“You really need that whole ecosystem, but it’s very easy, when there are these underlying beliefs, for America to snap back into it,” says Kulkarni. “It’s a constant fight because these racist tropes are really part of the American fabric. They’re more American than not.”


In the past century and a half, the United States has enshrined discrimination against ethnic groups into laws and national policies. In the 1880s, “yellow peril”—fear of an Asian invasion and resentment of the cheap labor coming from China—paved the way for the Chinese Exclusion Act, banning both new immigrants and existing residents from becoming U.S. citizens. At the turn of the century, a rise in Indian immigration sparked “dusky peril,” a fear of what a Washington newspaper then described as “Hindu hordes invading the state.” By 1917, after decades of pressure from anti-immigrant movements like "100 percent Americanism," the Asiatic Barred Zone Act put a halt to most Indian and Asian immigration. It wasn’t until the Immigration Act of 1965 that the race-specific barriers were removed.

During World War II, another perfect storm led to Japanese internment: Editors at newspapers like the Los Angeles Times voiced their support for the policy, while war propaganda depicted Asians as crafty and cunning. In one Dr. Seuss cartoon, rows of Japanese Americans line up on the West Coast to collect a brick of TNT. “Waiting for the signal from home…” the tagline says. On February 19, 1942, President Franklin Roosevelt ordered more than 120,000 Japanese Americans into internment camps.

In the 1980s, Asian communities in America starting mobilizing to fight for their civil rights. The trigger was a murder: In 1982, Chinese-American Vincent Chin was beaten to death by two white men a few days before his wedding. The men held him responsible for Japan’s powerful auto industry at a time when America was losing manufacturing jobs.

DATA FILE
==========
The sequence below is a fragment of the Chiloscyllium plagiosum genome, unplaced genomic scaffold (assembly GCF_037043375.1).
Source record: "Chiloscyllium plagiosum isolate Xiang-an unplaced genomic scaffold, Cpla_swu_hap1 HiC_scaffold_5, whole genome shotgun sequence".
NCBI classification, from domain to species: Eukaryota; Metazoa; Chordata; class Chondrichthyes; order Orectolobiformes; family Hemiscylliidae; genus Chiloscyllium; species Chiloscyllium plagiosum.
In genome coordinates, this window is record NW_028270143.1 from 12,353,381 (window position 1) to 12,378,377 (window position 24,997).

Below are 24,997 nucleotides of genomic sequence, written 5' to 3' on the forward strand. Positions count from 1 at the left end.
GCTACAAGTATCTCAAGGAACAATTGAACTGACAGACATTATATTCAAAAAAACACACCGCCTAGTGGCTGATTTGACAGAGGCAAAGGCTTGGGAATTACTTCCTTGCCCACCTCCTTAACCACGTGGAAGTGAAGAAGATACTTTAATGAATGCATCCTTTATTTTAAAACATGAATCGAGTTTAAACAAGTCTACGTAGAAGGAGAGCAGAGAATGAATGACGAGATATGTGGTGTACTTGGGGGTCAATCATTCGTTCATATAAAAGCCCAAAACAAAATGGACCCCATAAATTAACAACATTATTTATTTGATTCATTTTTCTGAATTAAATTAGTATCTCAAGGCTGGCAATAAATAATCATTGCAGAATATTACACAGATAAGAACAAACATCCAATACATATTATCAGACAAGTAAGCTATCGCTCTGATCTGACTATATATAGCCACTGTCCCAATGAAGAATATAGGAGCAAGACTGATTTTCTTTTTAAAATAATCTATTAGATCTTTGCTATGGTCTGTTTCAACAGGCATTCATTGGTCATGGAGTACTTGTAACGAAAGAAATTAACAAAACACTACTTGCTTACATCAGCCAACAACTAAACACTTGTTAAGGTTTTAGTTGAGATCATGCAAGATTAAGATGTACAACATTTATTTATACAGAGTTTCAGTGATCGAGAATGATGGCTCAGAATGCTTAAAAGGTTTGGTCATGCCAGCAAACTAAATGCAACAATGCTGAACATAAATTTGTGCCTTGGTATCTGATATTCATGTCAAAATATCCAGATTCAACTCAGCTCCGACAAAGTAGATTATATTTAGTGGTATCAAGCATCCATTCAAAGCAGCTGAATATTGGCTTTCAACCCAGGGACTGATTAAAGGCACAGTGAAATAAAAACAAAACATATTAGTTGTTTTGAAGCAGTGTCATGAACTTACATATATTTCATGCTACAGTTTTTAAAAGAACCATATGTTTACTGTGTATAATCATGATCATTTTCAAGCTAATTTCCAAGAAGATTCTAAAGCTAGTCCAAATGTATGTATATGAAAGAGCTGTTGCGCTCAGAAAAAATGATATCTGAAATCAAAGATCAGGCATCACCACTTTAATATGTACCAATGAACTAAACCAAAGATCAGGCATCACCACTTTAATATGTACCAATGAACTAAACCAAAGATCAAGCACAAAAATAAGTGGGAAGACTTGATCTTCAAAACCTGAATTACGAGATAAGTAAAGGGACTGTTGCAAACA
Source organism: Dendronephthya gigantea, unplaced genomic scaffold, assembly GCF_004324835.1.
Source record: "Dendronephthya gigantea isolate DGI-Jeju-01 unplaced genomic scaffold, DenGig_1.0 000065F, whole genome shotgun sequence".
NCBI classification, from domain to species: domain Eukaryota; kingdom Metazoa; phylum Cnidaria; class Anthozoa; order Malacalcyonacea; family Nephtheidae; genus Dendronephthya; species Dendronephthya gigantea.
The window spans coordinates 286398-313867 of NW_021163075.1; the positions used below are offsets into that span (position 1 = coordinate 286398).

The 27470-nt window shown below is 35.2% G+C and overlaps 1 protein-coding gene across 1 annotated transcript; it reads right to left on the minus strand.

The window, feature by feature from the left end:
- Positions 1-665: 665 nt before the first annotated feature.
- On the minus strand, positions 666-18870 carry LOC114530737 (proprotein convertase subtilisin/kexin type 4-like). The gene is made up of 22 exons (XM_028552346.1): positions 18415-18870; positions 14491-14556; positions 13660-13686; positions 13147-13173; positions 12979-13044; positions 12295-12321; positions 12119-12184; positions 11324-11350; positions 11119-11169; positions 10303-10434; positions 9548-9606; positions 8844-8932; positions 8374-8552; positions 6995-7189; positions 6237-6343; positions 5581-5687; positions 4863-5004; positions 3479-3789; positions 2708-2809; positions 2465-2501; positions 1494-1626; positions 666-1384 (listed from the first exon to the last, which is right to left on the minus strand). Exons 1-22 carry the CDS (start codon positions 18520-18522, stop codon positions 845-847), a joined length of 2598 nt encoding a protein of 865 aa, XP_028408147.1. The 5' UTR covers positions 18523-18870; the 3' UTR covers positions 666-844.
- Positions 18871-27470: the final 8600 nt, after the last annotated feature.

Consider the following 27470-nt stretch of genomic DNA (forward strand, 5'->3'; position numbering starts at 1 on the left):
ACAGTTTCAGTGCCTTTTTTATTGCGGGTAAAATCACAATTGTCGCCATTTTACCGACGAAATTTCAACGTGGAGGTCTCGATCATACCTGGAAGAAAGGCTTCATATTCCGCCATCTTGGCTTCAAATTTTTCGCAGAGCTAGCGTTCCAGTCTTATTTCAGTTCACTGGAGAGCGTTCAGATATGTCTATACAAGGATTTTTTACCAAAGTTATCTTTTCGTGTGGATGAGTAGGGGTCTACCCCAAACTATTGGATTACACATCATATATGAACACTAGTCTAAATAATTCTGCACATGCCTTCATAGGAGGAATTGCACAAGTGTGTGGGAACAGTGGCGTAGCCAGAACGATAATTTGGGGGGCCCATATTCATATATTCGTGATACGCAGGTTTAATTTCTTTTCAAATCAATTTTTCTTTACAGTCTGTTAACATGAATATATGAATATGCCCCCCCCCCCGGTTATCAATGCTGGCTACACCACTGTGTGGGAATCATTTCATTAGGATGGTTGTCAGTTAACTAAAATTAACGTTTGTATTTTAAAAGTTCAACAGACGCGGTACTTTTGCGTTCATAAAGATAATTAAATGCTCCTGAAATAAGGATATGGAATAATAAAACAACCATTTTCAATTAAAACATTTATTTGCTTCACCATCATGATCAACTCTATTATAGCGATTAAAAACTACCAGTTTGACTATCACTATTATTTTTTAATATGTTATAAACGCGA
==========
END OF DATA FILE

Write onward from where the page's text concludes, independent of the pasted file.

After 9/11, Hindus, Muslims and Sikhs, many of whom were South Asian, documented scores of revenge-motivated crimes in the U.S. Among the first killed were Sikh gas station owner Balbir Singh Sodhi in Arizona, and Vasudev Patel and Waqar Hasan, two South Asians in Texas.

“Then you had the same thing you’re seeing now,” Kulkarni says. “Which is racist rhetoric employed by political figures, which then gets translated into extremely problematic policies.”

Today, the Trump Administration has continued directing blame for the virus toward China. A 57-page memo by the National Republican Senatorial Committee included a talking point for politicians to argue that calling COVID-19 the “Chinese virus” isn’t racist. In July, Trump claimed the Chinese government was "fully responsible for concealing the virus and unleashing it upon the world." The World Health Organization warns against associating diseases with specific locations, to prevent stigma and backlash.

The blame, Kulkarni says, is already rooted in the minds of many Americans. If racism wasn’t simmering just under the surface, she adds, how would her tracker have collected so many incidents of violence and harassment within the first weeks of the pandemic?

The vast majority of incidents collected by the Stop API Hate tracker are not hate crimes. They are unlikely to be brought to court. The only way to combat them is through education and public policy.